I got to thank them, too, for also bringing me physically out of my office. Those who know me also know about my natural resistance to talk about my work. But also know that, deep at heart, I love traveling, so thanks for helping me leave my drafting table and speak (in disguise) at the Graham Foundation, Universidad de Alcalá, the Chicago design Museum, the University of Nebraska at Lincoln (post coming again; in the meantime, here’s the poster I designed for them, which was an immense amount of fun) the gigantic Mextropoli Festival in Mexico D.F. (first anniversary post coming soon), Santiago de Chile’s ArqFilmFest (seems some intensive posting is gonna happen in the upcoming months) or, just a little over a week ago, to Canterbury’s School of Architecture (guess what’s coming next week), among others.

5 years ago, I ended my anniversary post with a ‘see you in 5 more years’ time’. So, see you in… 10 more years’ time?

Oh, dear.

 

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A collection of prints of past cartoons from Arquine, A10, Uncube, as well as a few others published in the last 10 years, en route to Santiago de Chile, where I’ll spend next week. I’ll keep reporting. (In the pic, ‘¿Qué tienen las casas de hoy en día que las hace tan iguales, tan aburridas?’, my take on Hamilton’s famous collage published in Arquine #83: The Limits of Design, Spring 2018)

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Another blast from the past. As I was going through a checklist of my cartoons for Uncube, I found out I hadn’t posted this one, either. Some backstory: back in January 2016, Uncube was planning to put together an entire issue on Zvi Hecker (and more: check AIN’T NO MOUNTAIN – ZVI HECKER’S HOUSING DREAM), one of those visionaries who toyed with non-Cartesian geometries back in the ’60s, and actually got to build his designs (along with fellow Israeli architect Moshe Safdie and a few others). Being the sucker I am for all things 1960s/70s, I was glad to contribute a piece. Also, December 2015 was the time where Star Wars was (somehow) brought back to life, via the incredibly mediocre The Force Awakens. Being the sucker I am for all things science fiction, I couldn’t let the opportunity to throw in lots of Star Wars references in. Bjarke Ingels then came in to add the necessary starchitectural element. Enjoy!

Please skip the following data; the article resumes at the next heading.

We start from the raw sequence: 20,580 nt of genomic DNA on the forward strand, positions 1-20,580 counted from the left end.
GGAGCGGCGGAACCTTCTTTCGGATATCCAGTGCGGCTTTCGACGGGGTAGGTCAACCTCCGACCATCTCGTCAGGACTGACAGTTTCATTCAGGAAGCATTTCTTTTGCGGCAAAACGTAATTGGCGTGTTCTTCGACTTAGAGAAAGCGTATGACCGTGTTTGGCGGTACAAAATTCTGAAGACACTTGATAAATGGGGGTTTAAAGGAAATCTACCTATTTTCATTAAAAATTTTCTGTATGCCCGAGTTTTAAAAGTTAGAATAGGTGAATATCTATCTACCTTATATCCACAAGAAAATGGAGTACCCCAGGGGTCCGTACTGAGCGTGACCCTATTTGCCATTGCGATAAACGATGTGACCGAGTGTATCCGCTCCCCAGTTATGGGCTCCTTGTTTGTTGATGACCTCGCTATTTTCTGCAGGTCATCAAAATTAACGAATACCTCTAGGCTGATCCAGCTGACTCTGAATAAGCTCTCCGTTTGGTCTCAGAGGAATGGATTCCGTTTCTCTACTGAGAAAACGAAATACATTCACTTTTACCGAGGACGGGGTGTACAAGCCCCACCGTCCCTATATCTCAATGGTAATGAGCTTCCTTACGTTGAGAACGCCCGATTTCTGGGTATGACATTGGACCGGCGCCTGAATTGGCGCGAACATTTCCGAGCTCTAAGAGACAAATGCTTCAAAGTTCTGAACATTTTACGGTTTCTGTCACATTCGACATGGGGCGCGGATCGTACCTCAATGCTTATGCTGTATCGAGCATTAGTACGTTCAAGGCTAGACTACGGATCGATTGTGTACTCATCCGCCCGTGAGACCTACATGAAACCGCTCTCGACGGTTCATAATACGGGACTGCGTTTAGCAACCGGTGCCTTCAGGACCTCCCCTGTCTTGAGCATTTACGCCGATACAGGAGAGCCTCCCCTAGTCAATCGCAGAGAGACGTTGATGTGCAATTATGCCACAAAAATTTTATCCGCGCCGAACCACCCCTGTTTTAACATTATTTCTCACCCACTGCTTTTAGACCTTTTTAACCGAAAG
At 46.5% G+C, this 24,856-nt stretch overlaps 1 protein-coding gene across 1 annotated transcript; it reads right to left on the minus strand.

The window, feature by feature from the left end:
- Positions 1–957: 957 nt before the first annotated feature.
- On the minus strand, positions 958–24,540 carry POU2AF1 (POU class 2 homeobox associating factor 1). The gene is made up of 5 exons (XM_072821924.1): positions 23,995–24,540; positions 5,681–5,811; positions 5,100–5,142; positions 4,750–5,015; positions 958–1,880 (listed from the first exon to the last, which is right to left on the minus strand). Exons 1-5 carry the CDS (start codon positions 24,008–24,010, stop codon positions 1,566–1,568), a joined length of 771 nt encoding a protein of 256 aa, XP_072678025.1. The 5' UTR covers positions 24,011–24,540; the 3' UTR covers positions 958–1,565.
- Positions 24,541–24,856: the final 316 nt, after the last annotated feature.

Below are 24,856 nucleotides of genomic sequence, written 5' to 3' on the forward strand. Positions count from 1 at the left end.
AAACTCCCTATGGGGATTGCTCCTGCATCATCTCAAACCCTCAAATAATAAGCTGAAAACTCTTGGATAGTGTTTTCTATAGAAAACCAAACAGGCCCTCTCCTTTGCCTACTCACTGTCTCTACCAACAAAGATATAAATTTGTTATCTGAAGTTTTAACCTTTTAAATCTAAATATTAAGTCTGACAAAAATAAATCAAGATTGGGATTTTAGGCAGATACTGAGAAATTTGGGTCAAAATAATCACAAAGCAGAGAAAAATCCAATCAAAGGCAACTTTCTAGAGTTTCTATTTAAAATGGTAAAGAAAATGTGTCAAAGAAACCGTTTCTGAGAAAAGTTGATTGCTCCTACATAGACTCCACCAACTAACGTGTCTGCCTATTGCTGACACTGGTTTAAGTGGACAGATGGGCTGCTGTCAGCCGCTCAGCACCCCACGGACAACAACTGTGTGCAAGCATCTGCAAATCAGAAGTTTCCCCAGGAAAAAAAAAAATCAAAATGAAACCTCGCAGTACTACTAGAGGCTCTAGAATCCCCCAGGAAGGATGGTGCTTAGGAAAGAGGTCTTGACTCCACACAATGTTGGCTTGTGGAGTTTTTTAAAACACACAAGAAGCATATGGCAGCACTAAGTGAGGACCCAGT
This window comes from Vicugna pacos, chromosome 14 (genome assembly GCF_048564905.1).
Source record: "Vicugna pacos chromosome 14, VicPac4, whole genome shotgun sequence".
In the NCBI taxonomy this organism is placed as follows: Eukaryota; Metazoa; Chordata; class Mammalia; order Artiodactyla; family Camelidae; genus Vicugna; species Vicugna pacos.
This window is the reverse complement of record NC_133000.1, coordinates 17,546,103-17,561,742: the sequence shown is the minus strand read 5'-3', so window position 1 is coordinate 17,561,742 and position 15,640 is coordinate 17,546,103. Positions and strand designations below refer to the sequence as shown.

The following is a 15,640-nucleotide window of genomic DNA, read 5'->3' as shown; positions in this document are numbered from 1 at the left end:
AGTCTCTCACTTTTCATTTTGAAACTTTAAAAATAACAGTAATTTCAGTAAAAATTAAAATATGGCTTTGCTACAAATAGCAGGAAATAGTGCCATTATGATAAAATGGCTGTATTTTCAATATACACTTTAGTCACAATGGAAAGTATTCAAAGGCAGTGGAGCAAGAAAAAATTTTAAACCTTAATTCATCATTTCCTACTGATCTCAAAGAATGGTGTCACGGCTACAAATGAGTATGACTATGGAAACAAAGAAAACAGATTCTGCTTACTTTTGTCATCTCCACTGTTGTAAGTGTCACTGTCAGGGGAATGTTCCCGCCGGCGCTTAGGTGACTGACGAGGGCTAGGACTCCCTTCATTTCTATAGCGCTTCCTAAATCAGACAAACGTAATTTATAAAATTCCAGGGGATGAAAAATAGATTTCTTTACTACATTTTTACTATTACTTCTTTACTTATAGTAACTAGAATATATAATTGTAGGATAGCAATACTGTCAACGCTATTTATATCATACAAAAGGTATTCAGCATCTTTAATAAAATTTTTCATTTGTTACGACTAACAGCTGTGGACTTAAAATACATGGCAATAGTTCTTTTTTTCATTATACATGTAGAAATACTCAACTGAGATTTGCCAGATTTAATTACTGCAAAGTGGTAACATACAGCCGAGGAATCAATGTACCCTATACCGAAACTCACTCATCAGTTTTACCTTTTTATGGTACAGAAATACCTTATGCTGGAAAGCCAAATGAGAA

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The original cartoon can be found as originally published in the “Klaus Kube” section of Uncube Magazine #41: Zvi Hecker edited by Sophie Lovell, Florian Heilmeyer, Ron Wilson and Elvia Wilk et al. I’d check it right now, if I were you. Honest.

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I thought I had already uploaded all the cartoons I had done for Indira van’t Kloosteer’s section ‘Interchange: Architects in Action’. ‘Interchange’ ran from March 2014 through April 2016 in the pages of A10: New European Architecture (issues #56-68), and all its entries featured a full-page cartoon in every issue (I might make a post soon with all of them as they appeared in the magazine), except for the first one, which, unfortunately, was too close to the deadline when I was approached. I thought it was a shame, at the time, because I had already come up with an idea for Jurgen Mayer H. when Indira contacted me that I thought was quite funny. However, I could scratch that particular itch a couple years later, when I could finally produce it for the compilation Indira put together in 2016.

However, it seems I had missed this one, featuring Brussels-Based Rotor Group. At the time of this interview, Rotor had recently completed their Deconstruction: An exhibition on salvaging and reusing building components Expo, where they exhibited the results of their work of selective deconstruction on a few buildings. Here, some excerpts of the conversation:

Last year, Rotor decided to take their commitment to reuse one step further. Since then, they have deconstructed about fifteen buildings, stripping them down to the base structure and reworking the matter amassed in the process into reusable materials that meet commercial demands. It has become a huge success. ‘The turnover of this business already equals our regular work,’ says founder Maarten Gielen as we spend the day at Rotor.

Visitors to the Vilvoorde office first see the showpieces: the doors, floors, chairs by Jules Wabbes, and ’90s postmodern kitsch. Their gaze is then drawn to the smart spinoffs, including upcycled old coat hooks sold per running metre and banisters offered in custom-length modules. Then there’s the yard, filled with dozens of toilet bowls, cupboards, chairs, benches, and textiles. Employees process a new load of products. Maarten Gielen smokes a cigarette at the picnic table in the meantime.

How do you find a suitable building?